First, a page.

New Delhi, Feb.14 : Residents of the capital today reacted with dismay to the Central Government's announcement of a hike in fuel prices from midnight.
While Petroleum and Natural Gas Minister Murli Deora insisted that the hike was not too steep, and added that an adjustment had been made keeping the common man's interests in mind, residents of Delhi like Satpal and Manoj Verma thought otherwise.
Satpal said: "For a person with meager means, a Rs.2 hike will hurt."
Verma said: "The effect would not be on the public transportation system, it would be on the pocket of the common man. But people will continue to use their personal vehicles, they will continue to spend money on fuel despite the price hike, after all the public transportation is not very good."
India has raised prices of petrol and diesel by Rs.2 and Rs.1 respectively for the first time in 20 months to ease the losses of state-run oil firms squeezed by a surge in global crude oil prices while having to sell fuels cheaply.
The decision to raise fuel prices was taken by the Cabinet Committee on Political Affairs (CCPA) at Prime Minister Dr. Manmohan Singh's Racecourse Road residence this morning.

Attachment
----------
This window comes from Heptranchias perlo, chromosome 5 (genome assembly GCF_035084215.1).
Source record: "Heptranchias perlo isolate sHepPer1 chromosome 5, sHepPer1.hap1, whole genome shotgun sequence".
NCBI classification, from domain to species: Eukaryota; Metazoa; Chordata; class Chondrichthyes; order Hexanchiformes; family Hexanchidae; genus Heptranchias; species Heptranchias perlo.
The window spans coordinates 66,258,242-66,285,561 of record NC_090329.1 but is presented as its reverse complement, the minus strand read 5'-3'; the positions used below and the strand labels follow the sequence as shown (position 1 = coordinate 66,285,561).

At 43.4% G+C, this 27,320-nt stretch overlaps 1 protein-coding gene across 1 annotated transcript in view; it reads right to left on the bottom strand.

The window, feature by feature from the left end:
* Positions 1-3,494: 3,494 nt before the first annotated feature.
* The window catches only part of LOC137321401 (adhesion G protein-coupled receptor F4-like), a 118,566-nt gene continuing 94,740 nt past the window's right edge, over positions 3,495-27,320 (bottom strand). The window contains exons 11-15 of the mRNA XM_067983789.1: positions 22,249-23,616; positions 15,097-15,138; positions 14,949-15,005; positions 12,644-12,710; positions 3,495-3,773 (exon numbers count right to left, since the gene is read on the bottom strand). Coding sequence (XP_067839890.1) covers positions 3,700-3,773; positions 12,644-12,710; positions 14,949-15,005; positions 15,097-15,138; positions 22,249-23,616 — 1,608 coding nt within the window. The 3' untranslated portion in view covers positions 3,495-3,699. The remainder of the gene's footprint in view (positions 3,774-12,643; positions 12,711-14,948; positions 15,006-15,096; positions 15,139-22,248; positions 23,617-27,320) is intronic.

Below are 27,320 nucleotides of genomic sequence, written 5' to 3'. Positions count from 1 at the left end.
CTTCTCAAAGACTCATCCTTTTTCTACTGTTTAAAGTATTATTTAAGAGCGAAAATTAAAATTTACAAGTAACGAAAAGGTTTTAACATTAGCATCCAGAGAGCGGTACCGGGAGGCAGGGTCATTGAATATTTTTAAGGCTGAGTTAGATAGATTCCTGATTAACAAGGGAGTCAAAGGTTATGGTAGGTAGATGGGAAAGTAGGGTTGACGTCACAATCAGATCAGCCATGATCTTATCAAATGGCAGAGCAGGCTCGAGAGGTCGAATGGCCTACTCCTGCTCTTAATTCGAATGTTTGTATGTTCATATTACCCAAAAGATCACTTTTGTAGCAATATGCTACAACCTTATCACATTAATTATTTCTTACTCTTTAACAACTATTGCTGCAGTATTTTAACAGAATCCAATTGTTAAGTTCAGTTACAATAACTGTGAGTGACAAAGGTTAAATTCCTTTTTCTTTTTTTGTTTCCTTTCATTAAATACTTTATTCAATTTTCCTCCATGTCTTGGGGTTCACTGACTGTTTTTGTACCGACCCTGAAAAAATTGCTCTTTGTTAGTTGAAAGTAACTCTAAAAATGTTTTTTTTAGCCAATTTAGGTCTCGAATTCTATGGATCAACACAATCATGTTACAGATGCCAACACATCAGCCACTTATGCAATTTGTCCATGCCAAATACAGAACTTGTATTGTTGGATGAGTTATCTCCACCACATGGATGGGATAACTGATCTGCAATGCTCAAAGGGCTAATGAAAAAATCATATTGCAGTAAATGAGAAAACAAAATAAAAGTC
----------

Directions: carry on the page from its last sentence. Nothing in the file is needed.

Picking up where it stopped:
So far, State-controlled oil firms have had to sell widely consumed fuels at a discount to protect consumers and to curb inflation.
The government did not increase prices in 2007 even though crude rose by over 50 percent in the year and topped 100 dollars.
Reacting to the hike in the prices, shares in the Indian state-run-oil firms rose with top refiner Indian Oil Corp extending its gains as much as 10 percent.
India imports about two-thirds of its crude consumption.
The government had been postponing the decision in view of its concerns of its impact on elections due this year and next.
A week ago, Left Front leaders, who provide key outside support to the Manmohan Singh-led UPA Government, had stepped up pressure to stall the hike of petroleum prices, asking the government to restructure the tax structure, re-impose capital gains tax and set up a Farmers Debt Relief Commission.
"Rather than increasing the retail prices of petrol products, the government should initiate the long-pending restructuring of the indirect tax structure on petroleum," CPM General Secretary Prakash Karat had told the media then.